pointing to the opposite shore. First a quarter of an hour, and then minute “But why you come in bearskin ?" and in after minute passed away, yet there was no his turn the Corporal pointed with his finger in sign of the return of their companions. What the direction in which the supposed bear had could be the meaning of this? If the bear been seen. had not proved to be too much for both, they “ Ugh!" muttered the savage, finding that ought to have killed him and rejoined them he had been detected in his disguise. before this. Curiosity-nay, apprehension- “What nation you ? Pottawatomie ?”. finally overcame the strong sense of obedience “Wah! Pottawatomie.” to orders which had been literally drilled into “Curious enough,” remarked Corporal Nixon, them, and they all, at the suggestion of Green, addressing himself to his comrades. “I don't dropped their rods on the bank, and moved half like the look of the fellow, but I suppose cautiously in the direction that had been taken it's all right. We must not offend him.--You by the Corporal and Weston. Great was the chief ?” he continued, pointing to a large silver surprise, however, of Collins, then a little in medal suspended over the breast of the athletic advance, when, on nearing the spot where the and well-proportioned Indian. boat lay moored, he beheld, not those of whom “ Yes ; me chief,—Pottawatomie chief,” and they were in search, but a naked and hideously he made a sign in the direction of the Fort, painted savage, in the very act of untying the near which the encampment of that tribe lay. rope by which the skiff was fastened to the “ You friend, then ?” pursued the Corporal, gnarled and projecting root of the tree. Sensi- extending his hand. ble that there was impending danger, although “Yes, me friend,” he answered promptly, he knew not of what precise kind, inasmuch as brightening up and taking the proffered hand. there was no reason to apprehend anything “You give 'em boat ?” hostile from the Indians, with all of whom “Do you see anything green in my eye ?" around the Fort they had always been on the asked the Virginian, incapable, even under the best terms, he sprang forward to arrest the circumstances, of repressing the indulgence of movement. But the distance was several rods, his humour. and the savage, alarmed by the rustling made But the party questioned, although speaking among the brushwood and foliage, now put his a little English, was not sufficiently initiated shoulder to the boat, and in the next instant in its elegancies to comprehend this, so he would have had it far into the stream, had not merely answered with a “ugh !” while the a hand, suddenly protruded from beneath the greater portion of the men laughed boisterously, hollow clump of earth on which the tree grew, both at the wit of the Corporal and the seeming grasped him firmly by the ankle, even while in astonishment it excited. the act of springing into the forcibly impelled This mirth by no means suited the humour skiff. For a moment or two he grappled of the Indian. He felt that it was directed tightly with his hands upon the bow of the towards himself, and again he stood fierce and boat, but finding the pressure on his imprisoned motionless before them. limb too great for resistance, he relinquished Corporal Nixon at once became sensible of his hold, falling upon his face in the water, his error. To affront one of the friendly chiefs from which he was dragged, although without would, he knew, not only compromise the inteviolence, by Corporal Nixon, who had emerged rests of the garrison, but incur the severe disfrom his hiding-place.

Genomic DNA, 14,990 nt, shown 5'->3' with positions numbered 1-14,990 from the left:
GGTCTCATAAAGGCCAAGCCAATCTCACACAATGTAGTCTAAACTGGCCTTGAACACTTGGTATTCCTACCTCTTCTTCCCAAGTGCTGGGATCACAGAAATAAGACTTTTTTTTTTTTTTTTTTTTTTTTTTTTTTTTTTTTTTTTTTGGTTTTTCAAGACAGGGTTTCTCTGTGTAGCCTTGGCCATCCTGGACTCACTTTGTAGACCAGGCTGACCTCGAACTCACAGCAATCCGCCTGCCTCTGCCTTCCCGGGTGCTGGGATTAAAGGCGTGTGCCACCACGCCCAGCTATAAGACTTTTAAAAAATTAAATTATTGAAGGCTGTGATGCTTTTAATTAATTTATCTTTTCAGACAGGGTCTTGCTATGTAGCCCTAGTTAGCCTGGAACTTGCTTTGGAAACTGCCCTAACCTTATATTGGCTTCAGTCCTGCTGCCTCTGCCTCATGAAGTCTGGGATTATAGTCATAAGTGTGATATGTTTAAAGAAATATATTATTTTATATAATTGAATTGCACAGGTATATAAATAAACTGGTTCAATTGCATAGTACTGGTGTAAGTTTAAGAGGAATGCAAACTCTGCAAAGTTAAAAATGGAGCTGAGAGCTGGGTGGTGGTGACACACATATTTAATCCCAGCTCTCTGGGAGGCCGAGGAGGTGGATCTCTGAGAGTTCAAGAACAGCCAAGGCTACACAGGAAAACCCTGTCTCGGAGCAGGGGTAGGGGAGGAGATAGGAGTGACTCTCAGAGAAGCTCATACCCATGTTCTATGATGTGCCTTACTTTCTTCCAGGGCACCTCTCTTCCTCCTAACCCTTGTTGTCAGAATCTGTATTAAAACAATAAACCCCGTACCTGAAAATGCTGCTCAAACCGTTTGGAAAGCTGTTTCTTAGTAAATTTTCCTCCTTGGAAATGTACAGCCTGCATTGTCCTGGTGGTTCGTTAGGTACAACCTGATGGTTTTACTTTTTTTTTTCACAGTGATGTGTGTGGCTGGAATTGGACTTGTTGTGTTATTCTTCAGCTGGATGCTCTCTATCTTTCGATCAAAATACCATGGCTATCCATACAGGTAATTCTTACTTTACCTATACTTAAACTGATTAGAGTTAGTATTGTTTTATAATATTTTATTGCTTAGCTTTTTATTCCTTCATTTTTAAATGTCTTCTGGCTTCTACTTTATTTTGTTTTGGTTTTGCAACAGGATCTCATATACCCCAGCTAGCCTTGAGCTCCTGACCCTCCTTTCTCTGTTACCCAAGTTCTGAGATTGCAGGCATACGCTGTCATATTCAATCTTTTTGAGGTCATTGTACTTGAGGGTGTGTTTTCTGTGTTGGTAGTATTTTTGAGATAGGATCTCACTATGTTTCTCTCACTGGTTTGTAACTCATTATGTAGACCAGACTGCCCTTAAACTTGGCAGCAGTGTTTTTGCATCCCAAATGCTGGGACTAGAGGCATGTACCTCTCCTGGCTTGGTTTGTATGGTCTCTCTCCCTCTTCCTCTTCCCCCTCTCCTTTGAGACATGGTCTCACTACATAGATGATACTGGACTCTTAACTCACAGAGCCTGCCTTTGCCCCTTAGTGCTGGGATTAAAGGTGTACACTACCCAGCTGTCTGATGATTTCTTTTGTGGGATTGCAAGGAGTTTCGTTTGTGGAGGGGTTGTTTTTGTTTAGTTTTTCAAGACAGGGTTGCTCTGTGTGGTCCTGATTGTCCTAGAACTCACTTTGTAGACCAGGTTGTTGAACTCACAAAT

pleasure of the commanding officers, who had When the Indian was suffered to rise, there always enjoined the most scrupulous abstinence was a threatening expression on his counte- from anything offensive to them. nance, which not even the number of those by “ I only meant to say," he added, again exwhom he was surrounded could check, and he tending his hand, “I can't give 'em boat. made an involuntary motion of his hand to his White chief,”—and he pointed in the direction scalping-knife (the only weapon with which he of the Fort—“no let me.”